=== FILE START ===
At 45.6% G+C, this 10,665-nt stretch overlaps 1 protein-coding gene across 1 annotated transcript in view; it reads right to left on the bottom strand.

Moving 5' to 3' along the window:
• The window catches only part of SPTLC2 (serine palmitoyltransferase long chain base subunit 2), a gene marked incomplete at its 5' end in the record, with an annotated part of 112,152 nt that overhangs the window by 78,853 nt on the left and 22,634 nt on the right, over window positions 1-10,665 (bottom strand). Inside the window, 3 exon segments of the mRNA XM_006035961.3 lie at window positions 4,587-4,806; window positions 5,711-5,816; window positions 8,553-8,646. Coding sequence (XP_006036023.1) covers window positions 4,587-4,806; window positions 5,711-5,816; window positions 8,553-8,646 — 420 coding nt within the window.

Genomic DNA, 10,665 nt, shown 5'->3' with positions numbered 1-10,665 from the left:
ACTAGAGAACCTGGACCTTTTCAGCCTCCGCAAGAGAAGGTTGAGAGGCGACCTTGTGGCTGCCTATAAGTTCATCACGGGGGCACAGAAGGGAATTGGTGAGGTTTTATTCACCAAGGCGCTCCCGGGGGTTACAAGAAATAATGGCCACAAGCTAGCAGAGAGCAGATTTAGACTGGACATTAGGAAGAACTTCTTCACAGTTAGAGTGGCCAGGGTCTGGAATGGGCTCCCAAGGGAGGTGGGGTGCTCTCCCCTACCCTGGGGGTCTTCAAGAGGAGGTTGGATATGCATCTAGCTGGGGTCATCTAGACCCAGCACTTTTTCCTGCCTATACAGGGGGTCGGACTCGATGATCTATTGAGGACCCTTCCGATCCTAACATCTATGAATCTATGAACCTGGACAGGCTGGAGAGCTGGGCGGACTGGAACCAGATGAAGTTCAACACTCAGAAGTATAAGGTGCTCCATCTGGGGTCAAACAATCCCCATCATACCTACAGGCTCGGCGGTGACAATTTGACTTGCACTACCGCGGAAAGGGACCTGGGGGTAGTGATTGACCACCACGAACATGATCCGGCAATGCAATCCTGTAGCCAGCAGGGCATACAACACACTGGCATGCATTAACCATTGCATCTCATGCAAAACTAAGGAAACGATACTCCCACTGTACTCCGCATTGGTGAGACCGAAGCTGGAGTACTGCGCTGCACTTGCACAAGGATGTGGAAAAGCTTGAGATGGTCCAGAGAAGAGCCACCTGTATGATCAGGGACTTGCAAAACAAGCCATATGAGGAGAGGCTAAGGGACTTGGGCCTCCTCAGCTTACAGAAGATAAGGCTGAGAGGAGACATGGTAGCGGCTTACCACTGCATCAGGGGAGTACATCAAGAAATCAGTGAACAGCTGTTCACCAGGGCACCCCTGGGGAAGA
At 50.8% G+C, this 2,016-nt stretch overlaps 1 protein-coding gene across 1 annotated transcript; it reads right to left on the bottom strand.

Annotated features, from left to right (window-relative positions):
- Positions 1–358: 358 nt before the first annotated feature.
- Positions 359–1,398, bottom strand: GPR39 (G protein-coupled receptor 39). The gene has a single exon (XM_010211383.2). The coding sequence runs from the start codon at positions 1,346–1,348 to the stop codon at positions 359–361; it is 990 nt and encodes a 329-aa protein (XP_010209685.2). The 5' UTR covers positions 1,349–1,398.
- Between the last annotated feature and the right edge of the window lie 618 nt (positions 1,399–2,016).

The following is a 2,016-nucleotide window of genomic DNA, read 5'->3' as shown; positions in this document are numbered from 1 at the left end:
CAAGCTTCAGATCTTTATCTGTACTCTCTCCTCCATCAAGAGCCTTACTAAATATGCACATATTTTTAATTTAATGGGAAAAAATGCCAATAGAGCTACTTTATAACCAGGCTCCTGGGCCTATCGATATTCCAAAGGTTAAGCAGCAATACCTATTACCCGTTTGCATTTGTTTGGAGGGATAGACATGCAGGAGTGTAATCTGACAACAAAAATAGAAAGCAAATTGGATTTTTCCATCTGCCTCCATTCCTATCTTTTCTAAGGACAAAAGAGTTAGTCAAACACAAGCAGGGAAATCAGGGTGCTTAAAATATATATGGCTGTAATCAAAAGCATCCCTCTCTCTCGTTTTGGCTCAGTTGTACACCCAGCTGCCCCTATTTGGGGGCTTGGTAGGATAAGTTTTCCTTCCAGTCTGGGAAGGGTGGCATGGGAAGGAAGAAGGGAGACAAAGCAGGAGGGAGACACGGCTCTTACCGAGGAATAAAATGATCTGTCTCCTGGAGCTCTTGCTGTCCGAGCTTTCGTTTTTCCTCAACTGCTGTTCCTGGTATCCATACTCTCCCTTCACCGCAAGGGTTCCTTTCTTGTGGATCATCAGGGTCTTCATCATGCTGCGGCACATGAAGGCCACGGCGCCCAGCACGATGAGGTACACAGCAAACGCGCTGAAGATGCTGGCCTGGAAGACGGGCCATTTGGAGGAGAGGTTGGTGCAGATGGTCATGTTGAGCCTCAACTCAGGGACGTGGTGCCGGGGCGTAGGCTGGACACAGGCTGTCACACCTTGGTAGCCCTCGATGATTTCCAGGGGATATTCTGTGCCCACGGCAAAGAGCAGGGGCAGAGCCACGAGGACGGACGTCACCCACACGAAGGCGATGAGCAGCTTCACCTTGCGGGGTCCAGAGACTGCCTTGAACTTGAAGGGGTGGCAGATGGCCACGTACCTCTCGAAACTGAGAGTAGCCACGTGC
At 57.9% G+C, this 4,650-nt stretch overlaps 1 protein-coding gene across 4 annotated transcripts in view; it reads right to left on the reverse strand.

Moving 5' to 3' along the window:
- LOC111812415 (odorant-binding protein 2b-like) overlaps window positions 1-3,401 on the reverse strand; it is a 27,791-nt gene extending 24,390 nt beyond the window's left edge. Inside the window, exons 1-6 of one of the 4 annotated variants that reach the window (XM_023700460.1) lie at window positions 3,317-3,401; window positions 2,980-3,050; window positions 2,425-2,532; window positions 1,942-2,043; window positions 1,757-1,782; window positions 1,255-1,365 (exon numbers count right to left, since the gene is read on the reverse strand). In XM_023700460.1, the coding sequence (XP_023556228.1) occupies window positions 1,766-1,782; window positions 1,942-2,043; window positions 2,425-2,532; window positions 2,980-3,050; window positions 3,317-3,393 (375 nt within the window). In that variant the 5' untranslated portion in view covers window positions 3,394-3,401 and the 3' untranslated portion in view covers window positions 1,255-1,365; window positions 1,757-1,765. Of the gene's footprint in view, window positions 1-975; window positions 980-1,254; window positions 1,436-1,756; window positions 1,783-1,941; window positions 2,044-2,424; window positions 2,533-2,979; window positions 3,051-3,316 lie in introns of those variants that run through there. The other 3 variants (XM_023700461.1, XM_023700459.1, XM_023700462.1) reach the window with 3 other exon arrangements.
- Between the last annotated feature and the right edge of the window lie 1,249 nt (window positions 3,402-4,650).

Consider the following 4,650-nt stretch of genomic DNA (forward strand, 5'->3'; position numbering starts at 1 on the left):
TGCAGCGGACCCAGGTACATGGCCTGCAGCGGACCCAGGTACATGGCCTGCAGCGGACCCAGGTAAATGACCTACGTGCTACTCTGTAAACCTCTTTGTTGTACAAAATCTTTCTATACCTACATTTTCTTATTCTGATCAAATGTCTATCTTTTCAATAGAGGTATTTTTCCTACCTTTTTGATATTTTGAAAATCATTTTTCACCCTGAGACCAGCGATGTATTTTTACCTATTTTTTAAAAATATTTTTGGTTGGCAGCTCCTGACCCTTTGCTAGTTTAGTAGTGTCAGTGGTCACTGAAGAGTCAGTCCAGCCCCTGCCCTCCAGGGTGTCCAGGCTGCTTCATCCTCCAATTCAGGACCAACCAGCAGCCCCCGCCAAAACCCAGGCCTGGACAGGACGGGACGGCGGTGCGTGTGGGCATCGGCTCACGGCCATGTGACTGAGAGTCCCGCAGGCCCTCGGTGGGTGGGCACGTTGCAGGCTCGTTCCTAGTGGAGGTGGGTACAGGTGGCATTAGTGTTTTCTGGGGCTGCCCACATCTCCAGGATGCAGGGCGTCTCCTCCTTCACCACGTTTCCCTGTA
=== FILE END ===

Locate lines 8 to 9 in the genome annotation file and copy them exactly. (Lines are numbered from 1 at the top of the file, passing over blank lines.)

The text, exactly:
- Positions 1–358: 358 nt before the first annotated feature.
- Positions 359–1,398, bottom strand: GPR39 (G protein-coupled receptor 39). The gene has a single exon (XM_010211383.2). The coding sequence runs from the start codon at positions 1,346–1,348 to the stop codon at positions 359–361; it is 990 nt and encodes a 329-aa protein (XP_010209685.2). The 5' UTR covers positions 1,349–1,398.